When it comes to validating and refining Hardware in the Loop (HiL) or Driver in the Loop (DiL) test systems, early in the development process, real-time simulation is an essential part of the process. Real-time simulations provide an opportunity to connect physical components and virtual models in a virtual test environment. High performance computing and advances in engineering simulation techniques are enablers for real-time simulations.
There are numerous advantages related to virtualization. This allows validation of many Advanced Driver Assistance Systems (ADAS). One can explore off-normal conditions that might damage test equipment or hurt test personnel. Systems can be tested before “cutting metal” and creating prototypes. Testing costs can be reduced, enabling broader and more intensive test plans.
A Real-Time simulation mandates that the virtual model delivers a response/solution output at specific time increments in the same or less than the physical system. This way the state of the virtual system can be kept in sync with the physical components to provide an accurate testing environment.
Adams-Real Time represents MSC’s expansion into the world of real-time simulations. Adams-Real Time was initially released in 2017 and continues to advance in every subsequent release. What differentiates Adams Real Time from many other real time solutions is the topology and parametrics of the system is preserved. So elements such as hardpoints, joints, springs, dampers and bushings are maintained and can be modified. The benefit of this is that the model can capture higher frequency characteristics in the system responses and different configurations can be explored in a far shorter turnaround time.
A workflow that manages the interactions between the virtual and real entities in the system also needs to be established. Let’s look at how Adams-RT facilitates these Real-time requirements.
During real-time simulation, the “accuracy” of the simulation not only depends on the correctness of the solution but also when the solution becomes available. Variable time stepping would not work in this scenario. Adams-Real Time provides a fixed time-step integrator where the user can control the number of integrator time steps and the number of iterations within each, to meet prescribed solution deadlines (tx). These levers allow the analysts to capture critical system responses under the imposed Real Time constraints.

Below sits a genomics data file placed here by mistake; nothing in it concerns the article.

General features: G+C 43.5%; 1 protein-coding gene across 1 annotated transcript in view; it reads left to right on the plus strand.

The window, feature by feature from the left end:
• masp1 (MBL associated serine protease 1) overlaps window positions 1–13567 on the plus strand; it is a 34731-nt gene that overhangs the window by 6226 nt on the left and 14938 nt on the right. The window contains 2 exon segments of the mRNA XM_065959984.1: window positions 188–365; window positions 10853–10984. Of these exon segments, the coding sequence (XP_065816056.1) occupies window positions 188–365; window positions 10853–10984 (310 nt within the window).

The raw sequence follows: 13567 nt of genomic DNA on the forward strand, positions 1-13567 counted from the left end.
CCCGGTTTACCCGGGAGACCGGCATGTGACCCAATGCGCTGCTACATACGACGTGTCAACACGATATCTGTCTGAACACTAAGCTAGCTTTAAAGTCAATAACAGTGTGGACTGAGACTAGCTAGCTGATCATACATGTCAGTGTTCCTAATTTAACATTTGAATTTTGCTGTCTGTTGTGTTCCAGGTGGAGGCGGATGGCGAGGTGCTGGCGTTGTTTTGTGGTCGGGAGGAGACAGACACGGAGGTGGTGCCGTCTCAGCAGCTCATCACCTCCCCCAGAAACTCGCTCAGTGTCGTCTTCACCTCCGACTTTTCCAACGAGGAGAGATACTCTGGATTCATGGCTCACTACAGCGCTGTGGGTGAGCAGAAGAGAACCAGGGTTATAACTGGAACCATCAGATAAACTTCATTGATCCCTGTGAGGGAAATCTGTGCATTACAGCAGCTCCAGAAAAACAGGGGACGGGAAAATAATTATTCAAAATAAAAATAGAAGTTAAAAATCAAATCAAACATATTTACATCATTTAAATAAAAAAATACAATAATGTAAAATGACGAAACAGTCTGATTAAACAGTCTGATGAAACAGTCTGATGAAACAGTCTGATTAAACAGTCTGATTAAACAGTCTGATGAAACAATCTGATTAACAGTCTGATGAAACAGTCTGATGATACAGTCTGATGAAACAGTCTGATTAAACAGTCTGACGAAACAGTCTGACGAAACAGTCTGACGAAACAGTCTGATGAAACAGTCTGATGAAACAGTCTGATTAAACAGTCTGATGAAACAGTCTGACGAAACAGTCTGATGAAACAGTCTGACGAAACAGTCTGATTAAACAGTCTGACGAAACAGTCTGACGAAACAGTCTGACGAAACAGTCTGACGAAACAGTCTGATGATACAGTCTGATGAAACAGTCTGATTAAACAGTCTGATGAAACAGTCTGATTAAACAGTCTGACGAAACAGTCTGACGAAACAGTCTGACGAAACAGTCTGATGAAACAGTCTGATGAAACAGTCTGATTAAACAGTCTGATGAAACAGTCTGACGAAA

Since the underlying intent in real time simulations is to capture system dynamics within specific time constraints, a full-fidelity modeling approach might not be viable. For vehicles, Adams-Real Time provides utilities to simplify some common model details, accelerate solution times, and evaluate performance metrics. Utilities exist within the Adams environment to generate simplified representations of anti-roll bars, tires and flex bodies. The Adams-RT model is exported out as a Functional Mock-up Unit (FMU) and then ported onto a HIL platform for execution. Modeling parameters such as hard points, bushing characteristics etc. can also be exposed in the FMU for run time tuning. This allows consumers of the FMU to make changes to the model parameters without requiring access to the original Adams model.
Adams-RT is currently compatible with the Concurrent Simulation Workbench and dSPACE SCALEXIO platforms. These platforms provide the communication channels to connect model I/O to physical hardware, execute it in real time and visualize the results on the platform. Adams Real Time models are exported as a Functional Mock-Up Unit (FMU) using the tool independent FMI standard and then ported onto the Real Time platform for execution.
HiL is particularly helpful for testing the interaction of un-modeled complex systems and control modules, with a larger system that includes models. This may be ABS, VSC, engines, dampers, flight controls, or autonomous algorithms. A recent implementation of an Adams-enabled HiL simulation allows assessing transmission shift quality at a large automotive OEM. Longitudinal vehicle acceleration associated with a gear change impacts a rider’s perception of vehicle ride comfort. This acceleration can be managed by tuning the way the transmission shifts during a gear change. The engine, transmission and dynamometer in the test cell are connected to a full vehicle Adams model via a HiL platform.
At a conceptual level, the physical torque at the output of the transmission is made available to the Adams model as an input. Given this input torque the Adams model reacts and provides a driveshaft speed response to the dynamometer which then enforces this speed on the engine and transmission. The model also provides the longitudinal vehicle acceleration as the vehicle changes gear, which can be related to a ride comfort index. The ability to use a combination of vehicle dynamics models and hardware to simulate vehicle behavior provides an opportunity for both more efficient and more comprehensive testing programs as well as reducing vehicle prototype demands.
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